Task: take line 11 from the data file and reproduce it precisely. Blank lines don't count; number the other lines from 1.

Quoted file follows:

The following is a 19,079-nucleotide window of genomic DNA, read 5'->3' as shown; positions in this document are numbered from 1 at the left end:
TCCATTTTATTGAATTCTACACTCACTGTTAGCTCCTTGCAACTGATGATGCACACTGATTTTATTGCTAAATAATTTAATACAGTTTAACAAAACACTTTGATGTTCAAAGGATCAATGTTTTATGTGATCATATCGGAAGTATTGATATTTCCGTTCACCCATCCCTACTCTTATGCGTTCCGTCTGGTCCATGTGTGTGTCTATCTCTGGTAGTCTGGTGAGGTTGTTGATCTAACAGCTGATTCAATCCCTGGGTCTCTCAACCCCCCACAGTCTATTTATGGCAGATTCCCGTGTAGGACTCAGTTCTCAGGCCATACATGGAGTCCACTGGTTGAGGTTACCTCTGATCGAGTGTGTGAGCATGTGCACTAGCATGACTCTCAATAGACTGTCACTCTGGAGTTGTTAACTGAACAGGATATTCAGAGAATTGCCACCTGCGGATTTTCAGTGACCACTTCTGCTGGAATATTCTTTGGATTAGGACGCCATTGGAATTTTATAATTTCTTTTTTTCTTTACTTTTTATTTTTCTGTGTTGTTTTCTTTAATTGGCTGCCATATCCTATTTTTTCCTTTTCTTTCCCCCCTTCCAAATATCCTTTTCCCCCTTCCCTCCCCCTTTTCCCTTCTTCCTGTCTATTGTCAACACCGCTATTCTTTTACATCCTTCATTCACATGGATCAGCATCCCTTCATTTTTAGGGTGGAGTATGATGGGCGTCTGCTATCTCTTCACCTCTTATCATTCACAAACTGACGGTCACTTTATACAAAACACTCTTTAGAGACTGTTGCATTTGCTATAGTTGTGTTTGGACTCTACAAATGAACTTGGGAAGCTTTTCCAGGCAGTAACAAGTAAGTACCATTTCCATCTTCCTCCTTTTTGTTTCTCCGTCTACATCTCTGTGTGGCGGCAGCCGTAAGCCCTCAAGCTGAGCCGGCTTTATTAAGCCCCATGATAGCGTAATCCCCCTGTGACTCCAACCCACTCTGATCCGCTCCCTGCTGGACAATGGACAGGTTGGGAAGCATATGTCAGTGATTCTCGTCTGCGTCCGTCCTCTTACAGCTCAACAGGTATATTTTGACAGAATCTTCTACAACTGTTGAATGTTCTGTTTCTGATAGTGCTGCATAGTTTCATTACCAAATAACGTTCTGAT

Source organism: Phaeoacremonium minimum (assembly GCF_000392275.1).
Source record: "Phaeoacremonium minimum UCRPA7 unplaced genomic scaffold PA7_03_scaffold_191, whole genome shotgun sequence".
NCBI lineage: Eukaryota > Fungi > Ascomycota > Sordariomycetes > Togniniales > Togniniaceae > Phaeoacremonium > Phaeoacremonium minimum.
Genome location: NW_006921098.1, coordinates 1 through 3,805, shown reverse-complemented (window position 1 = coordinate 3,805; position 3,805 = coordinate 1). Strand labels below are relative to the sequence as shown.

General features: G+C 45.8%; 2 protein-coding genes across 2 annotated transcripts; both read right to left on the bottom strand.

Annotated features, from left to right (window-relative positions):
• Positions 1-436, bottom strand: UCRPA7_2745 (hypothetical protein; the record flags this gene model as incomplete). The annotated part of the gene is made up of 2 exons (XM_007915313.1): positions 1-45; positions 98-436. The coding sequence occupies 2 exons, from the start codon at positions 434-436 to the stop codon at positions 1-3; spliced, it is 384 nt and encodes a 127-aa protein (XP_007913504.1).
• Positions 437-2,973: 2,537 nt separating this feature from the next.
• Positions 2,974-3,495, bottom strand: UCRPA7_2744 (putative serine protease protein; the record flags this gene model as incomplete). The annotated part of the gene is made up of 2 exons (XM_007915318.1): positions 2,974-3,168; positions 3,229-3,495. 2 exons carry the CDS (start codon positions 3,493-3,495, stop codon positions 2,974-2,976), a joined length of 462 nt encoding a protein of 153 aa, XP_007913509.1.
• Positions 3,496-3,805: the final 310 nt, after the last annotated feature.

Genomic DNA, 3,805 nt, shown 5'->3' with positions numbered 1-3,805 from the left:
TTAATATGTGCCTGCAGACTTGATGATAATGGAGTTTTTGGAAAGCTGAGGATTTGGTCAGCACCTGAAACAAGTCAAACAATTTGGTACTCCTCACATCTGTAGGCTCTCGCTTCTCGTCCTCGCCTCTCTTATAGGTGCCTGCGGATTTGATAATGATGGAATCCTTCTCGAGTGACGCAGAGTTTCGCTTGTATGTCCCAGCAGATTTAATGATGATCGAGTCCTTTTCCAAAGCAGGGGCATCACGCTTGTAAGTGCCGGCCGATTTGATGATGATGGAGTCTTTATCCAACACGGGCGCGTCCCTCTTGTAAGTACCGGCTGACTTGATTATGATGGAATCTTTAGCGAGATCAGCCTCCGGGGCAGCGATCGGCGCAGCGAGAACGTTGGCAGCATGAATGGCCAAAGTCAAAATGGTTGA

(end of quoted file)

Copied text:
• Positions 2,974-3,495, bottom strand: UCRPA7_2744 (putative serine protease protein; the record flags this gene model as incomplete). The annotated part of the gene is made up of 2 exons (XM_007915318.1): positions 2,974-3,168; positions 3,229-3,495. 2 exons carry the CDS (start codon positions 3,493-3,495, stop codon positions 2,974-2,976), a joined length of 462 nt encoding a protein of 153 aa, XP_007913509.1.